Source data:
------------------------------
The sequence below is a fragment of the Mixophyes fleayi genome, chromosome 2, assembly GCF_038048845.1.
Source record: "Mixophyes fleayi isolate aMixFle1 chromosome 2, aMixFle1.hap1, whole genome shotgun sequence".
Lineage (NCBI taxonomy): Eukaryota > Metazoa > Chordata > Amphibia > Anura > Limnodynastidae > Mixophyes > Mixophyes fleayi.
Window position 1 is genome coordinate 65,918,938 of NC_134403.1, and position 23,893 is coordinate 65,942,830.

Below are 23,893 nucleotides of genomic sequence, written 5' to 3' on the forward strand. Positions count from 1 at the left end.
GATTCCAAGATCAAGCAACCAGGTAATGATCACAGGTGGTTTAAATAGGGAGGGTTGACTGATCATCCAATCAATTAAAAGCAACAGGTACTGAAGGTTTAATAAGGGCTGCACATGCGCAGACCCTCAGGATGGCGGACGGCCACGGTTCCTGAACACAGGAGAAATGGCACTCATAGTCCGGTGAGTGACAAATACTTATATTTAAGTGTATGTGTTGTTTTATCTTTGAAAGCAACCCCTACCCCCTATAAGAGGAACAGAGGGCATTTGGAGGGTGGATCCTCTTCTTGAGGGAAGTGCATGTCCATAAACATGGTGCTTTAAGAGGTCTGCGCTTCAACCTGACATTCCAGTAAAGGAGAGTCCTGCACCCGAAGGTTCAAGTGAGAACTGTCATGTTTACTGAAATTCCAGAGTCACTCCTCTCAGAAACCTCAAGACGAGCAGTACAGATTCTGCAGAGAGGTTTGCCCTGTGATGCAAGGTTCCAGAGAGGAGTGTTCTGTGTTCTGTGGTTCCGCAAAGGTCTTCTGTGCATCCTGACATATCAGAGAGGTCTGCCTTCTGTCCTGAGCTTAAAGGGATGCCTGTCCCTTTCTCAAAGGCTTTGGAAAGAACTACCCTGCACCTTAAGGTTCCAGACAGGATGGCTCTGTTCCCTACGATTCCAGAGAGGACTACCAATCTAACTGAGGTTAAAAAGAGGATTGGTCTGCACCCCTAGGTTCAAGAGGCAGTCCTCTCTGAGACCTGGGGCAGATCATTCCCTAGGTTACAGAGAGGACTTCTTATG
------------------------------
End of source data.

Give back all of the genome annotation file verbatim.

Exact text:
The sequence below is a fragment of the Mixophyes fleayi genome, chromosome 2, assembly GCF_038048845.1.
Source record: "Mixophyes fleayi isolate aMixFle1 chromosome 2, aMixFle1.hap1, whole genome shotgun sequence".
Lineage (NCBI taxonomy): Eukaryota > Metazoa > Chordata > Amphibia > Anura > Limnodynastidae > Mixophyes > Mixophyes fleayi.
Window position 1 is genome coordinate 65,918,938 of NC_134403.1, and position 23,893 is coordinate 65,942,830.

Below are 23,893 nucleotides of genomic sequence, written 5' to 3' on the forward strand. Positions count from 1 at the left end.
GATTCCAAGATCAAGCAACCAGGTAATGATCACAGGTGGTTTAAATAGGGAGGGTTGACTGATCATCCAATCAATTAAAAGCAACAGGTACTGAAGGTTTAATAAGGGCTGCACATGCGCAGACCCTCAGGATGGCGGACGGCCACGGTTCCTGAACACAGGAGAAATGGCACTCATAGTCCGGTGAGTGACAAATACTTATATTTAAGTGTATGTGTTGTTTTATCTTTGAAAGCAACCCCTACCCCCTATAAGAGGAACAGAGGGCATTTGGAGGGTGGATCCTCTTCTTGAGGGAAGTGCATGTCCATAAACATGGTGCTTTAAGAGGTCTGCGCTTCAACCTGACATTCCAGTAAAGGAGAGTCCTGCACCCGAAGGTTCAAGTGAGAACTGTCATGTTTACTGAAATTCCAGAGTCACTCCTCTCAGAAACCTCAAGACGAGCAGTACAGATTCTGCAGAGAGGTTTGCCCTGTGATGCAAGGTTCCAGAGAGGAGTGTTCTGTGTTCTGTGGTTCCGCAAAGGTCTTCTGTGCATCCTGACATATCAGAGAGGTCTGCCTTCTGTCCTGAGCTTAAAGGGATGCCTGTCCCTTTCTCAAAGGCTTTGGAAAGAACTACCCTGCACCTTAAGGTTCCAGACAGGATGGCTCTGTTCCCTACGATTCCAGAGAGGACTACCAATCTAACTGAGGTTAAAAAGAGGATTGGTCTGCACCCCTAGGTTCAAGAGGCAGTCCTCTCTGAGACCTGGGGCAGATCATTCCCTAGGTTACAGAGAGGACTTCTTATG